responsible for catalyzing the conversion of DMAPP to isoprene was not identified in these studies.22 With this foundation in mind, the commercial production of isoprene via a microbial fermentation process, using metabolically engineered microorganisms, is an attractive proposition. Pioneering work by Zimmer and colleagues demonstrated that recombinant Escherichia coli, expressing isoprene synthase derived from a plant, produces isoprene in culture.23 These studies have led the way to consideration of applying the tools of metabolic pathway engineering to microorganisms, for conversion of sugars to isoprene in large-scale bioreactors as a commercial process. Subsequently, other groups have reported the production of low amounts of isoprene in recombinant organisms by expressing isoprene synthase derived from a plant in photosynthetic bacteria.24,25 The isoprene concentrations reported in these studies have not yet been shown to be viable at a commercial scale.

4. BioIsoprene platform
The development of an integrated process for producing, recovering, and purifying isoprene monomer from a recombinant microorganism (BioIsoprene) presents many challenges requiring the integration of biotechnology and chemical engineering at a skill level not usually resident in a single company. A research collaboration between Genencor (a division of Danisco US Inc.) and The Goodyear Tire & Rubber Company has provided a forum in which a major C5

Figure 2. Current global production of isoprene




chemical can be developed using a bioCollaborative research initiative based manufacturing method (Figure 3). The production of BioIsoprene by engineered bacteria from renewable feedstocks, offers the opportunity to deliver a sustainable manufacturing process to supply isoprene for its many current uses. Through use of renewable feedstocks, the production of BioIsoprene is expected to be advantageous compared to petroleum-based proBioIsoprene cesses for producing isoprene, with respect Renewable Microbial strain Large-scale Polymer-grade recovery & feedstock(s) development fermentation BioIsoprene purification to reductions in nonrenewable-energy know-how demand and global warming potential based on greenhouse gas emissions. Such a process would also provide for the potential Integrated biobased process for production of BioIsoprene unmet needs of isoprene not currently met due to volatility in cost and limited avail- Figure 3. Collaborative research initiative between Genencor and The Goodyear Tire & Rubber ability of petroleum-derived isoprene. For Company to develop an integrated biobased process to produce BioIsoprene the United States, a domestic, reliable, and renewable source of isoprene is imperative to national security and an issue of economic competitiveness. A sustainable Glucose manufacturing process for isoprene would C6 3C reduce US dependence on foreign oil and MEP pathway (C5) offer jobs to feedstock suppliers. Sucrose/ biomass Design considerations for a cell factory Isoprene Isoprene Cells synthase recovery 3C 2C producing chemicals: Genencor has a long Glycerol history in the design and operation of cell MVA pathway 16C 2C factories. Over the years, the company has produced industrial enzymes, commodPlant oils ity chemicals, and biochemicals including 1,3-propanediol,26 indigo,27 tryptophan,28 and ascorbic acid.29 The production of iso- Figure 4. Conceptual view of BioIsoprene cell factory prene by fermentation is similar to previous metabolic engineering efforts with respect to the development of the production organism, but encomTable 1. Catalytic parameters of characterized plant passes some unique differences, such as the extremely flammable isoprene synthases nature of the product and the recovery of the molecule as a gas rather Specific Activity KmDMAPP than a liquid. Design of the production strain involves engineering Enzyme (U/mg) (M) of endogenous and heterologous pathways using molecular biology, Kudzu (recombinant)27 0.075 7,700 biochemistry, metabolomics, and fermentation techniques combined 20 Aspen (native) 0.5 8,000 with special safety considerations to ensure proper handling and con28 tainment of the isoprene. The general Scheme for designing a flexible Poplar (recombinant) 0.16 9,000 microbial cell factory for isoprene production is shown in Figure 4. The use of many different sustainable industrial carbon sources are shown, with their direct links into central metabolism. Further details The key enzyme isoprene synthase: Since a microbial isoprene of design concepts are discussed below. The key components for isosynthase has yet to be identified, the enzyme used for BioIsoprene prene production are the enzyme isoprene synthase and the isoprenoid synthesis has been derived from plants. Many plants naturally proprecursor pathway(s) that are engineered into a cell to maximize carduce isoprene by the catalytic elimination of pyrophosphate from bon flux, while maintaining the energy and redox balance. Isoprene DMAPP. A number of biochemical studies of plant isoprene synthase produced in the fermentor is recovered continuously from the off-gas have been reported.23,30,31 However, sequence data for isoprene synoutside the production vessel. thase exists for only two plant families, namely, kudzu (the Asian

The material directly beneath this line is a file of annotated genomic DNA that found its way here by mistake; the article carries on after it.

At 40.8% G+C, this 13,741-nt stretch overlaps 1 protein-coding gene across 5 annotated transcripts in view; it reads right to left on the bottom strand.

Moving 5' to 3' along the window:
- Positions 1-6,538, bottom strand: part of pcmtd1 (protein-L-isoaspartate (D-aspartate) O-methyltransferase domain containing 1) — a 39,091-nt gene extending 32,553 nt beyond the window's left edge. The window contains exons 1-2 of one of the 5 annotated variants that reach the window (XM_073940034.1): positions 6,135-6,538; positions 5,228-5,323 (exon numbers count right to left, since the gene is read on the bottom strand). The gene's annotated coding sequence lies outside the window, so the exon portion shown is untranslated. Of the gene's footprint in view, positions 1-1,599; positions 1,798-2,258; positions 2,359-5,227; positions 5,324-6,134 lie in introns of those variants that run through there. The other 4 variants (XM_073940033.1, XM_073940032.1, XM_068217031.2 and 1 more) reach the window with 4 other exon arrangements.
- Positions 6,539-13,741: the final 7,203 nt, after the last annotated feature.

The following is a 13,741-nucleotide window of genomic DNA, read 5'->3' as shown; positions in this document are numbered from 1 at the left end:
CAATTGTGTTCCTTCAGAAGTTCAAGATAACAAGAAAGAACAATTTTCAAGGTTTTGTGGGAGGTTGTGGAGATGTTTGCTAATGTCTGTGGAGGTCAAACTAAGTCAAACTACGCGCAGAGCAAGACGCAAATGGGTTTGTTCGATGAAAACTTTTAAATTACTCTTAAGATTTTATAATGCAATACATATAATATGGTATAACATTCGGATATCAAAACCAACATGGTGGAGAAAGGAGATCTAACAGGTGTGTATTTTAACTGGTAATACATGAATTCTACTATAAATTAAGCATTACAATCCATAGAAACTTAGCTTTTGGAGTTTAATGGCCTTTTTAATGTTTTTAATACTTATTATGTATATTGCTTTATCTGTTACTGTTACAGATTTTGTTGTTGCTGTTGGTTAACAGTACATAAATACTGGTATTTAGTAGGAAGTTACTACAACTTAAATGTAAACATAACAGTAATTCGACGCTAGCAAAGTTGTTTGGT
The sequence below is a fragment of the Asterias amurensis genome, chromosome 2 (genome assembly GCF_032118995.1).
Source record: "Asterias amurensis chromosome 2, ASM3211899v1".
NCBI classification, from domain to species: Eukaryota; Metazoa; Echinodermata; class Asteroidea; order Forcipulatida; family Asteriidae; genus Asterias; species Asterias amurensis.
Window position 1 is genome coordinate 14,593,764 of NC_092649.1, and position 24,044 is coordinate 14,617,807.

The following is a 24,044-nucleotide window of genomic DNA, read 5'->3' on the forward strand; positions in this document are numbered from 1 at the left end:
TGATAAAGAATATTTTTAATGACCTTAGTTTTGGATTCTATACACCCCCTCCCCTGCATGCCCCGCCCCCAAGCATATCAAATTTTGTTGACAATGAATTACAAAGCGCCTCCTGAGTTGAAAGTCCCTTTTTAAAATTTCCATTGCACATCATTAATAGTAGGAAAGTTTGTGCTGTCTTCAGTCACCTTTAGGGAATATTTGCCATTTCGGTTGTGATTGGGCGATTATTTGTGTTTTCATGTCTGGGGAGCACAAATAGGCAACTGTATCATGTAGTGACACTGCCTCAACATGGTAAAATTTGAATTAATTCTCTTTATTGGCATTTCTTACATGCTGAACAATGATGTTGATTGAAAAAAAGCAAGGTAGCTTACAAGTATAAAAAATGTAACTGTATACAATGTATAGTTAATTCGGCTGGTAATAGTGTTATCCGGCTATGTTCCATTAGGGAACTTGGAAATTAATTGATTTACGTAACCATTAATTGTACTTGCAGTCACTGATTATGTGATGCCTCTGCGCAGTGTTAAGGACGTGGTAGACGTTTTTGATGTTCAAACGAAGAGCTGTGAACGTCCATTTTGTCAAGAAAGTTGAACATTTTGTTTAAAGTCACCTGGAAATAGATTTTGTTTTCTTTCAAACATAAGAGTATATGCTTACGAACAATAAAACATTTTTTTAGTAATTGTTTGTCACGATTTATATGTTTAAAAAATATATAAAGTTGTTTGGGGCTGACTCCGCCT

G6P F6P F1,6BP Triose-3P